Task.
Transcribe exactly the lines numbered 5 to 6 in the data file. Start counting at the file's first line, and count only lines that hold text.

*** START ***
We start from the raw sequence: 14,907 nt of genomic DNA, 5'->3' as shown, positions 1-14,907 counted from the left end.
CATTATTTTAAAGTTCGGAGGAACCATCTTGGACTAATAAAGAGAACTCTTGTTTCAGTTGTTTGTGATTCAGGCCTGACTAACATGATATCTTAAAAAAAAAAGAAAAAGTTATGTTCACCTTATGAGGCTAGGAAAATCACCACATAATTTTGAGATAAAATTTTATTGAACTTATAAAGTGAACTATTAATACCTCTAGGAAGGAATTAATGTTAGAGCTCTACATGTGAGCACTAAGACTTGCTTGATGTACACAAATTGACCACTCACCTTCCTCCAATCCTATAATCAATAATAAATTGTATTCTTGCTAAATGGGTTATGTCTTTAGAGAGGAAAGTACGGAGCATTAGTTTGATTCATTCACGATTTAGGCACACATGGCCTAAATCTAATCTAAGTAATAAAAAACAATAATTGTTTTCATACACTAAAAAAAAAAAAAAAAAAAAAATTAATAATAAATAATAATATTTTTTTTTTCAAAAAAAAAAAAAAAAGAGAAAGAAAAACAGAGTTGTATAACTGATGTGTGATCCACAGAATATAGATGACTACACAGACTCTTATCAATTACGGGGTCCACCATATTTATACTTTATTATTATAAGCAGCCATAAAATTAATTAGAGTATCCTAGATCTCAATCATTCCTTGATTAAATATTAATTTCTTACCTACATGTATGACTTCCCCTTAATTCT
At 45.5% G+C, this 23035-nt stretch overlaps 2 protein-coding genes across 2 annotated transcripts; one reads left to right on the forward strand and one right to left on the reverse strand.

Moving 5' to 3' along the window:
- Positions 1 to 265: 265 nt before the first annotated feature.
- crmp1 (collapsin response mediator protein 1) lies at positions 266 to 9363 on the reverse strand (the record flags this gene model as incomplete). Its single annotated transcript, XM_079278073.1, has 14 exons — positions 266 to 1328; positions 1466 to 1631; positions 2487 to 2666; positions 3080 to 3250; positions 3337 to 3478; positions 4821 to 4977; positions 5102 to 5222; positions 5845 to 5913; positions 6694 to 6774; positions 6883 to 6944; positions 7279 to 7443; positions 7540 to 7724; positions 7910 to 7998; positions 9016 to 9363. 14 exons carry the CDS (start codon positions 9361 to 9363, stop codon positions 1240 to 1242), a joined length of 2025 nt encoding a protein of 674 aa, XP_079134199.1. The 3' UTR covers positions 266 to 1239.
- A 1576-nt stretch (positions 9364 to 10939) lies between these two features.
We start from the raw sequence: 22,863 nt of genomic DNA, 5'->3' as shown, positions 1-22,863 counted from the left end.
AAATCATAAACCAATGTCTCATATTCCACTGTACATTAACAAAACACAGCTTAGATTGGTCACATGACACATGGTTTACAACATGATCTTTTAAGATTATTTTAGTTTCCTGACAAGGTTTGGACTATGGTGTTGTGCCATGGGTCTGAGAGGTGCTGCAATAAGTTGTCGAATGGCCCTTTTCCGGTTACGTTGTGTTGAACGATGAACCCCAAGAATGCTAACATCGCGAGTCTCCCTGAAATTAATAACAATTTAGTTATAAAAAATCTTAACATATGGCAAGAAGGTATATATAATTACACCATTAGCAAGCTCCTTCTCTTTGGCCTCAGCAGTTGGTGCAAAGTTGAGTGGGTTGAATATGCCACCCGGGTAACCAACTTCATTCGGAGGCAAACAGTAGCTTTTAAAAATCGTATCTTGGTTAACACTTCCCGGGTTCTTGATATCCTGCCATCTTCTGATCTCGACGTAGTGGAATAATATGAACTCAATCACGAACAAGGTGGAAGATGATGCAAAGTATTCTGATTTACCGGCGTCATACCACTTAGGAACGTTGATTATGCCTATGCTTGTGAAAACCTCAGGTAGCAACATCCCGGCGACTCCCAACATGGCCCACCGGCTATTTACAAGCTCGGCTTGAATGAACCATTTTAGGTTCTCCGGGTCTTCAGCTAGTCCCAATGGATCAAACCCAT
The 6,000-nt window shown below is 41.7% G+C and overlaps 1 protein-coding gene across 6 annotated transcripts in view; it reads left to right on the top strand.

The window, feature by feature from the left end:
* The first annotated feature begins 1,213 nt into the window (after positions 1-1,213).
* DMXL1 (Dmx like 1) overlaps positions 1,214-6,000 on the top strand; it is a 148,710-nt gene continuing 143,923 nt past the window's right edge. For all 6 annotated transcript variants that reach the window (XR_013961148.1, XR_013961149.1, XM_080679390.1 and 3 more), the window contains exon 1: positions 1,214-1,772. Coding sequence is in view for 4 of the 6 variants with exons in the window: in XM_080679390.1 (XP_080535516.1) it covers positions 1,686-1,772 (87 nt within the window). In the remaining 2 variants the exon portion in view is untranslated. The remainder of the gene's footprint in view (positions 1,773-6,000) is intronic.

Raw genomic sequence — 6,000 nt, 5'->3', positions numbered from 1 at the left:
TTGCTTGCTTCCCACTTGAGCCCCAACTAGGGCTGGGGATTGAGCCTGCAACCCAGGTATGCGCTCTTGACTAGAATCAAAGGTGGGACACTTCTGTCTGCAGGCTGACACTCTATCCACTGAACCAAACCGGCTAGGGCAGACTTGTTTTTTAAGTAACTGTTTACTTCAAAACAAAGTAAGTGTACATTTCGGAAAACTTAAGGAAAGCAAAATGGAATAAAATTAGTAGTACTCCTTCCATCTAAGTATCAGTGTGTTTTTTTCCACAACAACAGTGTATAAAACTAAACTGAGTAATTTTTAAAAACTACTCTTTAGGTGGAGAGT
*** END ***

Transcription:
- Positions 1 to 265: 265 nt before the first annotated feature.
- crmp1 (collapsin response mediator protein 1) lies at positions 266 to 9363 on the reverse strand (the record flags this gene model as incomplete). Its single annotated transcript, XM_079278073.1, has 14 exons — positions 266 to 1328; positions 1466 to 1631; positions 2487 to 2666; positions 3080 to 3250; positions 3337 to 3478; positions 4821 to 4977; positions 5102 to 5222; positions 5845 to 5913; positions 6694 to 6774; positions 6883 to 6944; positions 7279 to 7443; positions 7540 to 7724; positions 7910 to 7998; positions 9016 to 9363. 14 exons carry the CDS (start codon positions 9361 to 9363, stop codon positions 1240 to 1242), a joined length of 2025 nt encoding a protein of 674 aa, XP_079134199.1. The 3' UTR covers positions 266 to 1239.